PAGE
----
Platinum Facing Big 2023 Deficit on Rising Demand and Constrained Supply
The platinum market slid into deficit in Q1 for the first time since 2021’s second quarter.
In its latest report, the World Platinum Investment Council (WPIC) ascribes the 392,000 ounce Q1 deficit to strong demand and supply limitations, saying that it’s now calling for a 2023 deficit of 938,000 ounces, up 77 percent from its previous projection.
What industries are driving platinum demand?
As mentioned, the report from the WPIC indicates that platinum demand is increasing as key industries find their groove again following the widespread effects of the global COVID-19 pandemic.
Demand from the automotive industry, in which platinum plays a key role, is expected to see a particularly large uptick this year, with usage set to rise 12 percent from 2022, Sterck said. That would put it back at levels seen prior to COVID-19.
For its part, industrial demand has been increasing consistently for the last 10 years and is set to reach record levels.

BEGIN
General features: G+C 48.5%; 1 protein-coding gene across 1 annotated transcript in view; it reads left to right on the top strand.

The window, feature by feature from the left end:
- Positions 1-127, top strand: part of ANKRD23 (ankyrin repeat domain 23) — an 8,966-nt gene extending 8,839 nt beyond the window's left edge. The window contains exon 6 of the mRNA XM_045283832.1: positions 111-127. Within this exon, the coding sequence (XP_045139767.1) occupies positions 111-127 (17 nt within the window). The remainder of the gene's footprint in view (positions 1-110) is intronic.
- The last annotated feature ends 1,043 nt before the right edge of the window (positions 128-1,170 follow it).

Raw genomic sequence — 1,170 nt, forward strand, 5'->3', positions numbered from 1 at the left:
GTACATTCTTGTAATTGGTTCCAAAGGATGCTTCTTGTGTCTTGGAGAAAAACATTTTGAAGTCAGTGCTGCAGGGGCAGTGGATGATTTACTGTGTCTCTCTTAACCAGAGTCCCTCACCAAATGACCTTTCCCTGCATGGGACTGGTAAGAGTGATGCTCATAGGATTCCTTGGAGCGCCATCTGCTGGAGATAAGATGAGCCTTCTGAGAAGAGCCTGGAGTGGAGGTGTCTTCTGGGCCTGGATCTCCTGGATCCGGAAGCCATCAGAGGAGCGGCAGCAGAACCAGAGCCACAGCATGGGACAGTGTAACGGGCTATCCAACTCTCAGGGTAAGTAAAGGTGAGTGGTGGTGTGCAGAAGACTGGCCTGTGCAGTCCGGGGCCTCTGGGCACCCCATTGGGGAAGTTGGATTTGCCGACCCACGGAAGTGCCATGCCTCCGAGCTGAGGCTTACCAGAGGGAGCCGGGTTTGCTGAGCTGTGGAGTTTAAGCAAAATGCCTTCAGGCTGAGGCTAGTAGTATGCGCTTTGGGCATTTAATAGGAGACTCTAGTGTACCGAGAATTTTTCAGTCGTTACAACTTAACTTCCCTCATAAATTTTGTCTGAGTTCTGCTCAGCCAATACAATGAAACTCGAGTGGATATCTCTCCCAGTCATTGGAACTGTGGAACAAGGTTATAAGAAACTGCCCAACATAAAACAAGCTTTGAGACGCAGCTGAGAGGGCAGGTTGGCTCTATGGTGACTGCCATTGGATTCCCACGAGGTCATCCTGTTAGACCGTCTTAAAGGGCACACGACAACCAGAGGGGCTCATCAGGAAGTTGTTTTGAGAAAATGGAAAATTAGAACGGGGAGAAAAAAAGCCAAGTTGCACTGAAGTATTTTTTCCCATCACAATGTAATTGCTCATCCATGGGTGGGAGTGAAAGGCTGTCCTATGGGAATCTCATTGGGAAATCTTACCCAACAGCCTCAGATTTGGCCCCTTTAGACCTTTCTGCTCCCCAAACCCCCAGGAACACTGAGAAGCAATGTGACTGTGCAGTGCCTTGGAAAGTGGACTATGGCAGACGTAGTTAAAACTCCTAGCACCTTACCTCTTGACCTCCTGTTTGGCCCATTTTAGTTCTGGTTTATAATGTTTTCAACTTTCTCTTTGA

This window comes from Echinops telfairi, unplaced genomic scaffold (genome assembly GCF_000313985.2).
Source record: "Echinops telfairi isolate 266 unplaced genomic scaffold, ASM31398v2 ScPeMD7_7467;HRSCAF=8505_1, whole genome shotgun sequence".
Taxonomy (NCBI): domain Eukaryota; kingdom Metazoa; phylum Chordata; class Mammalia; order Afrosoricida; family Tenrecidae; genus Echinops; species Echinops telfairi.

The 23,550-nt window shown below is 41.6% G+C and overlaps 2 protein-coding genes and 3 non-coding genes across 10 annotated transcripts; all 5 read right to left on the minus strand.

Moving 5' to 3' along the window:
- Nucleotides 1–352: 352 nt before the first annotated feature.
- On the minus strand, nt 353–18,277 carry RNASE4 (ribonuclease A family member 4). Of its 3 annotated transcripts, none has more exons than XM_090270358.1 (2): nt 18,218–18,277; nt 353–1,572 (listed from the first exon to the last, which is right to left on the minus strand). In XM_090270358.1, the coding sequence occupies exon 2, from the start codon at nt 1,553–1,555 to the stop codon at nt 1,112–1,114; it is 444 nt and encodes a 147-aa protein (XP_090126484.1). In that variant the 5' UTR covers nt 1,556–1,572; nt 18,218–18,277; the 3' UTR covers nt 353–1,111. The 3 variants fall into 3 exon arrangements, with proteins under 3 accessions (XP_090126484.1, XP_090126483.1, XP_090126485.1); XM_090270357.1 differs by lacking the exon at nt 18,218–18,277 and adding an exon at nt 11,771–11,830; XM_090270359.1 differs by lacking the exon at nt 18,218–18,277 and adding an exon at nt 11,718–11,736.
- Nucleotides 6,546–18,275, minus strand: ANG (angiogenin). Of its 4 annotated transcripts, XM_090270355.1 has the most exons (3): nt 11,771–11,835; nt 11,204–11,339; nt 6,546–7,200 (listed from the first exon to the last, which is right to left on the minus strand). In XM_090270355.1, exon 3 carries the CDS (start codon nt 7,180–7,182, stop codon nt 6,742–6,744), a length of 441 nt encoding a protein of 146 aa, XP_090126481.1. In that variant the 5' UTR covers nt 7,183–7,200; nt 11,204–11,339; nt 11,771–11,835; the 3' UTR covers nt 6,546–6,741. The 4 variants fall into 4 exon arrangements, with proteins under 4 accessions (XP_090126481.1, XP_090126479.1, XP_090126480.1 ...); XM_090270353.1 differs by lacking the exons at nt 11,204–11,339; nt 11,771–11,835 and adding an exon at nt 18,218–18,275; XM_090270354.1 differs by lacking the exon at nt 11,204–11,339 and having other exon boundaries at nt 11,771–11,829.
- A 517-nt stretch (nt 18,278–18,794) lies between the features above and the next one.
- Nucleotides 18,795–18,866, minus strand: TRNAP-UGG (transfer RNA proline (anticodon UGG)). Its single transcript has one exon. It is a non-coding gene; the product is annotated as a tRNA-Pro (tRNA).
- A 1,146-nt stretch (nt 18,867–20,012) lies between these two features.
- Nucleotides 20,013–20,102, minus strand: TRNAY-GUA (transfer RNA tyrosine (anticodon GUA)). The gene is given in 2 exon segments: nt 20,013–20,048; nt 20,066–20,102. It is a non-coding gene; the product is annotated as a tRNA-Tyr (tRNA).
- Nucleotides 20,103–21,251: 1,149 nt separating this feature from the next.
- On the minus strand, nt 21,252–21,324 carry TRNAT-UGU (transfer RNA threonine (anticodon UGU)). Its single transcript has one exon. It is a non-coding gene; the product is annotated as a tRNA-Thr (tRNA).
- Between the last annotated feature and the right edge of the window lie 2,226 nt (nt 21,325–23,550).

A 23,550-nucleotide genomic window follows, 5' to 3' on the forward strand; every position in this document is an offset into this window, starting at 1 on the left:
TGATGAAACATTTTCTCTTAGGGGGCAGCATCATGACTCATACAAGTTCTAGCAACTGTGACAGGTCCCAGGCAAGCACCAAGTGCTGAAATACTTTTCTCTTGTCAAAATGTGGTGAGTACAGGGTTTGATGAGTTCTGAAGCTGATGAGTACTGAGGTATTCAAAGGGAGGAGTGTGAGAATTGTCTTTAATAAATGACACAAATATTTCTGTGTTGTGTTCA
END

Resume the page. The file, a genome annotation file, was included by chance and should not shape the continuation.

Investors snap up platinum in 2023’s first quarter
Looking at the first quarter of 2023, investment demand had a great moment, according to the WPIC.
“While the European and North American funds were still liquidating, those in South Africa have seen substantial growth, as the deterioration in the local operating environment (constrained power supply) for miners, combined with the improved outlook for the metal’s fundamentals, stimulated investor interest,” the WPIC’s report states.
All investment measurements tracked by the council — bars, coins, ETFs and exchange stocks — were up in Q1.
What factors are impacting platinum supply?
The two main factors impacting supply are electricity shortages in South Africa and operational challenges in Russia.
“What we could see is if European and North American investors kind of wake up to this deficit a bit more actively, then potentially we could see more demand that might exacerbate the deficit further,’ he explained.
At the same time, there are noteworthy concerns on the supply side. ‘On the supply side, I just think there’s pretty significant downside risk potential to output from South Africa and Russia,’ Sterck said.
Securities Disclosure: I, Bryan Mc Govern, hold no direct investment interest in any company mentioned in this article.